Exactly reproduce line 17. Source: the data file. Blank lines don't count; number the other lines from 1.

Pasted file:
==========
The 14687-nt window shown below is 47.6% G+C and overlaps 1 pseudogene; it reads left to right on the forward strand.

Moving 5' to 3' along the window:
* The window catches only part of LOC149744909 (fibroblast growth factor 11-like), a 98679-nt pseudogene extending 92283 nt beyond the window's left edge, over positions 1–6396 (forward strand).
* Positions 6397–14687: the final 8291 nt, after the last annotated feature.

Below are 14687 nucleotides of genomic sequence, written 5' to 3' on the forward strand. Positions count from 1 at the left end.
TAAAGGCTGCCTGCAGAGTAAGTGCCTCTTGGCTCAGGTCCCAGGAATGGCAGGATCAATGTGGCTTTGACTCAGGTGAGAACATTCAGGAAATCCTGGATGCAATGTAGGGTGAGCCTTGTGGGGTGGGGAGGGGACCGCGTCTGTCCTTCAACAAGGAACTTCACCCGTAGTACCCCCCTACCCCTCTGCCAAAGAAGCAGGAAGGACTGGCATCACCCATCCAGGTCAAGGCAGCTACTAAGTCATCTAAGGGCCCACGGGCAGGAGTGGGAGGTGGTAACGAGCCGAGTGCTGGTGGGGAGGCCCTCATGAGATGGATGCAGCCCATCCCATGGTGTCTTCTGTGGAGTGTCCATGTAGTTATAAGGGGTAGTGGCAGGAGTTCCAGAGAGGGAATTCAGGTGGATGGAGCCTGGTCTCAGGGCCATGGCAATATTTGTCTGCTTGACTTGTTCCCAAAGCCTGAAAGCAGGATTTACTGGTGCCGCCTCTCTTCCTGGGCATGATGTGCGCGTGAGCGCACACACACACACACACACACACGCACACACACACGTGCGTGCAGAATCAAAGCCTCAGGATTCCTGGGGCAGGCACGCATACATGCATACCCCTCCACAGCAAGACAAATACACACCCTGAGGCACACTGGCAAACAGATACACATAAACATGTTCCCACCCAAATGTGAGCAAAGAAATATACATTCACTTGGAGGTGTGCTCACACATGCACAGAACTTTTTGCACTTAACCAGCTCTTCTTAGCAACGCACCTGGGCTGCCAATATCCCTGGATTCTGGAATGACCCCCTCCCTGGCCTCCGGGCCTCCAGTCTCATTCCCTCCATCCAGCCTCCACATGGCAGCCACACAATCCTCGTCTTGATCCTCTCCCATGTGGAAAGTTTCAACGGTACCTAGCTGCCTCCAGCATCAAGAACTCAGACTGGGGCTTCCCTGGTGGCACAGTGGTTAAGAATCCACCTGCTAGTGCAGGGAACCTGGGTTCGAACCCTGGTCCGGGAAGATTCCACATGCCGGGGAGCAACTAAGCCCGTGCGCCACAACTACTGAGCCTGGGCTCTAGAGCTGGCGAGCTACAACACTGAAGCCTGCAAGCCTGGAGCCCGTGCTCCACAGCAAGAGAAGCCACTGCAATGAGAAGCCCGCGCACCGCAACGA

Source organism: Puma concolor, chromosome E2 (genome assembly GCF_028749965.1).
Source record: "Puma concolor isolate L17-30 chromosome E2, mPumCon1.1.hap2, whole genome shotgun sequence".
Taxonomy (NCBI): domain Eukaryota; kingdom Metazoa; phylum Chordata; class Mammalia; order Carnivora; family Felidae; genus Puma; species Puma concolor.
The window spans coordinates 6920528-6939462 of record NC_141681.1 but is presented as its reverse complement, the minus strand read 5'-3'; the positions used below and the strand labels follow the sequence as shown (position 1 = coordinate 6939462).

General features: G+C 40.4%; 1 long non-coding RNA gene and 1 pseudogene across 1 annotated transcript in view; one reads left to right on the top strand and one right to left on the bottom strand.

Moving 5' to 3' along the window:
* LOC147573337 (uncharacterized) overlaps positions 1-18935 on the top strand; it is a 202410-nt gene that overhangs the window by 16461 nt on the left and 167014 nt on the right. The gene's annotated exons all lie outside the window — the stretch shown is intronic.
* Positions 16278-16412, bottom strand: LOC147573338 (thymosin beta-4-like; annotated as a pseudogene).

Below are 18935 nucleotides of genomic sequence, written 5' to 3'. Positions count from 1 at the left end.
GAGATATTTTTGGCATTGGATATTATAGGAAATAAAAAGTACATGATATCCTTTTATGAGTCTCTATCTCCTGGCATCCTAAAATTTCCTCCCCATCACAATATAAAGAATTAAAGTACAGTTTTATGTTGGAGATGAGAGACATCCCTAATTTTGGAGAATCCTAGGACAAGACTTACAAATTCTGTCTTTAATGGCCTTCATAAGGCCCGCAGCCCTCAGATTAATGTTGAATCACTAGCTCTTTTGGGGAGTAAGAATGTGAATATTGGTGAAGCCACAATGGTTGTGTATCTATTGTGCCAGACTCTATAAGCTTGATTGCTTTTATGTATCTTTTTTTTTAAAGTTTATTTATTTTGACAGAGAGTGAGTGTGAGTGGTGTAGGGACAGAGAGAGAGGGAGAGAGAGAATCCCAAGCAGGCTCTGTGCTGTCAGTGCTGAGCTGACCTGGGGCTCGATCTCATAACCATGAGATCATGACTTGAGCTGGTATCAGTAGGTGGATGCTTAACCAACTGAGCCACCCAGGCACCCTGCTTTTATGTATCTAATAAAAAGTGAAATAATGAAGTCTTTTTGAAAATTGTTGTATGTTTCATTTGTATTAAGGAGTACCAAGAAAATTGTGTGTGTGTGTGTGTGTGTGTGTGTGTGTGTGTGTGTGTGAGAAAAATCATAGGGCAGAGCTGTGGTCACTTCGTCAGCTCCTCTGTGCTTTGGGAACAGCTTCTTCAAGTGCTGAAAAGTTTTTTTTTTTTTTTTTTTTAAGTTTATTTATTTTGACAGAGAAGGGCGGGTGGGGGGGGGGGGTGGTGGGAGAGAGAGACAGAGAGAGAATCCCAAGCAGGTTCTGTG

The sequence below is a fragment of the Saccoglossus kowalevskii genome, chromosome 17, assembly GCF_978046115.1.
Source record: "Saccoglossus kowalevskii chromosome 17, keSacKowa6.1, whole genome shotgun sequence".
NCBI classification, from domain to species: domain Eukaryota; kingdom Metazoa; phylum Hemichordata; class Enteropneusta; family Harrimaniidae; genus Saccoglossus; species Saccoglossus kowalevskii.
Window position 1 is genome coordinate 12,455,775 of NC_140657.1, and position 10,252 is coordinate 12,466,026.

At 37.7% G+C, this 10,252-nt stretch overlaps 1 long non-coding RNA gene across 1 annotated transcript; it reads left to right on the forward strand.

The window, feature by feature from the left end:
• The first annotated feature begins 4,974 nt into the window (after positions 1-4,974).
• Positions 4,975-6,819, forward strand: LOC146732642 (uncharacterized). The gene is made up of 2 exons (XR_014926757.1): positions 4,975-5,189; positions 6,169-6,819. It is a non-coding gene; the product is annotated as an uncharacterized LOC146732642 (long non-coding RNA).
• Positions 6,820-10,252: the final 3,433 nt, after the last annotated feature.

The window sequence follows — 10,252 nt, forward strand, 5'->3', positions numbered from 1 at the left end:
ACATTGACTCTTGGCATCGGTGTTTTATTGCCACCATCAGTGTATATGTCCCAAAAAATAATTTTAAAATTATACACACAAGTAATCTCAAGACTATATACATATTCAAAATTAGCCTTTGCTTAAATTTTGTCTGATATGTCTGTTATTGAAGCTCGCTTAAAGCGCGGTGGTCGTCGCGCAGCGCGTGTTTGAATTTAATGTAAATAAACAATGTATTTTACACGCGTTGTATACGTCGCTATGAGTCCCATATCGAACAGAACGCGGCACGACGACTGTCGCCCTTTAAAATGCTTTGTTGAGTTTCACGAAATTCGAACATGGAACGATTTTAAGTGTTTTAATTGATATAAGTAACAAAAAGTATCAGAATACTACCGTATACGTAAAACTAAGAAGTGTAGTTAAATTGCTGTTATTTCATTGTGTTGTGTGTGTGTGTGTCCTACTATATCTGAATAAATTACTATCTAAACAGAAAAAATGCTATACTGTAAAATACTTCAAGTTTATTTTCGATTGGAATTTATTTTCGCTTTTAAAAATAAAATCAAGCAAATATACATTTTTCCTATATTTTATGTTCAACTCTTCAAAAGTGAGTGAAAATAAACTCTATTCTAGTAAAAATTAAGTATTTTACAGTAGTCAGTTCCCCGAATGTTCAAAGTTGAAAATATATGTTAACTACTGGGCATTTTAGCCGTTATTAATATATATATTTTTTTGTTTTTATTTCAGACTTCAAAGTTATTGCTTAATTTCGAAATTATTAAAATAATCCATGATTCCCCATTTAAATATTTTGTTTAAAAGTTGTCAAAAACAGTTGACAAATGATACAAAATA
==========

The sequence below is a fragment of the Saccoglossus kowalevskii genome, chromosome 17, assembly GCF_978046115.1.